Use of FFP & Cryoprecipitate (bsh 2018)




Fresh Frozen Plasma

  • Since 2012 there has been a reduction in the use of FFP in UK, but a rise in SD-FFP use

  • 2009 audit – 43% of FFP transfusion given as prophylaxis before procedures (not good)


  • Use is increasing, doubled since 2003. Reason is unclear.




FFP Indications

  • Correction of multi-factor deficiencies in major haemorrhage / DIC with bleeding

  • Plasma exchange only when for TTP

  • Limited role as prophylaxis prior to liver biopsy

  • Single factor deficiencies if no fractionated product available – i.e. Factor V


FFP NOT Indicated

  • DIC without bleeding

  • Warfarin reversal without bleeding

  • Correcting vit K deficiency in neonates or ITU adults.

  • Correction of hypovolaemia




Complications of particular concern with FFP

  • TRALI (reduced by use of male donors)

  • Donor anti-A and anti-B

  • Allergic reactions

  • vCJD (non-UK donors + Pathogen reduction for anyone born after 1.1.1996)


Choice of FFP


No difference between FFP recovered from whole blood versus plasmapheresis

If likely to receive multiple repeat transfusions

  • Consider pathogen-reduced plasma (MB or SD)

  • Consider Hep A and Hep B vaccination

Group O FFP must only be given to Group O patients

A,B,AB patients should receive there own group as first choice, but different group FFP may be used if high-titre negative.

Products of any Rh D group may be transfused, no anti-D prophylaxis is required.


 Preparation, Contents & Storage


Fresh Frozen Plasma

180-400ml per pack

From male whole blood or apheresis donors

Not from first time donors

Na 48 mmol/unit, K 1.0 mmol/unit, glucose, calcium (low), citrate, lactate, phosphate

Collection rapidly frozen to -25oC

Plastic packs brittle whilst frozen, handle with care

Can be stored for 36 months at below -25 oC

Factor content requirement

  • Minimum of 70 IU/ml of FVIII in at least 75% of tested packs



1 unit = 20-60ml.

1 pool / 1 adult dose = 5 units = 200-280ml

The cryoglobulin fraction obtained from plasma by slow thawing of a single FFP donation at 4 degrees overnight (one unit). This is then re-suspended in small volume of plasma.

FVIII, VWF, FXIII, fibronectin and fibrinogen

Can be stored for 36 months at below -25 oC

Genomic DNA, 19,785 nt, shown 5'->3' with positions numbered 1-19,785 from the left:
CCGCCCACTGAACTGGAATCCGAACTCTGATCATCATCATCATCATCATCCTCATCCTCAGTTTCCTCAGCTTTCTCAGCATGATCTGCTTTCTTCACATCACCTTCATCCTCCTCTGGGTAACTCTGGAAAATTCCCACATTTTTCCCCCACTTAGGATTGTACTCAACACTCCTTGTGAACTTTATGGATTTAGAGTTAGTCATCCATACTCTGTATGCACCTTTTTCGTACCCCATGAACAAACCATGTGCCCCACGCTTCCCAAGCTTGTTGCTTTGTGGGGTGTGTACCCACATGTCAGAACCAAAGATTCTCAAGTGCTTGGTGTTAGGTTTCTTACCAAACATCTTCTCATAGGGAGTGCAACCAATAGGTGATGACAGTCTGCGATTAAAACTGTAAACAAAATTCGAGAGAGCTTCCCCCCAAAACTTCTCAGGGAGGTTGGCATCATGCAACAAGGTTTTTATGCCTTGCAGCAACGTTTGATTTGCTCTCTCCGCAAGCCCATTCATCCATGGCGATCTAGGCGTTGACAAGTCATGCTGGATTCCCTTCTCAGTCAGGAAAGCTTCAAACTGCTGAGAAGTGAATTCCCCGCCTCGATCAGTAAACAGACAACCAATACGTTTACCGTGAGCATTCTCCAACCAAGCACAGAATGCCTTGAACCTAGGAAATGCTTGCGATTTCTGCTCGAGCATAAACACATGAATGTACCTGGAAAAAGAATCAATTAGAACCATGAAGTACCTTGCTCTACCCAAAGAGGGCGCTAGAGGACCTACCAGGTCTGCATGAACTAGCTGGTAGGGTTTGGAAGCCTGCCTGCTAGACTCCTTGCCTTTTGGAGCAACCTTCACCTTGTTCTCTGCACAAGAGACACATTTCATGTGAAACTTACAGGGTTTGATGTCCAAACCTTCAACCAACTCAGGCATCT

Factor content requirement

  • Minimum of 70 IU/ml of FVIII & 140mg of FGN in at least 75% of tested packs


Pathogen Reduction

All patients born after 1st Jan 1996

Good at reducing levels of enveloped viruses

But not good at reducing non-enveloped viruses (Hep A/E, Parvo). Units tested for these.

MB-FFP (NHSBT) has 30-40% lower FVIII, FXI and fibrinogen activity

SD-FFP (Octaplas) also has lower Protein S and antiplasmin


Thawing FFP



Dry heat agitators – limited capacity

Microwave – limited capacity, ?risk of hot spots

Water bath – most common, pack does not come into direct contact with water


Temperature of thawing

33-37oC recommended.

Ranges from 4 – 45oC have been used


Storage after thawing


Fresh Frozen Plasma

Store at 2-4oC

Transfuse within 24 hours of thawing

  • Transfuse within 4 hours of removal from temp-controlled storage

Pre-thawed plasma can be used up to 120 hours in major trauma.

  • It can be accepted back into temp-controlled storage on one occasion of <30 min

  • 30 min is based on expert opinion. Further work ongoing. Advice may change.

  • Purpose of pre-thawing is to reduce delays in major trauma

  • With exception of protein C, all factors decrease between 24 and 120 hours, FVIII most rapidly and to the greatest extent.



The shelf-life is not extended beyond 24 hours, due to already lower factor levels.


Licensed medicinal product and so directed by manufacturer.



Use immediately once thawed

Store at ambient temperature for maximum of 4 hours


FFP in non-bleeding patients


Muller 2015

  • Non-bleeding, critically ill patients with INR 1.5-3.0 about to undergo invasive procedure

  • Randomised to 12ml/kg FFP or no FFP

  • FFP only marginal improvement in factor levels

  • Thrombin generation was unaffected, and anticoagulant levels rose


Unfortunately, no quality evidence yet to recommend abandoning use of FFP prior to procedures, although it seems that is probably safe. Someone needs to do the study!


Drolz 2016 (Liver disease)

  • PT bore no relevance to bleeding risk in acutely ill cirrhotic patients on ITU

  • FGN <0.6 and plt <30 were the most important predictors of bleeding


Garcia-Tsao 2017 (Variceal bleeds)

  • American association for the study of liver disease

  • Recommend against FFP in variceal bleed

  • May aggravate bleeding through an increase in portal hypertension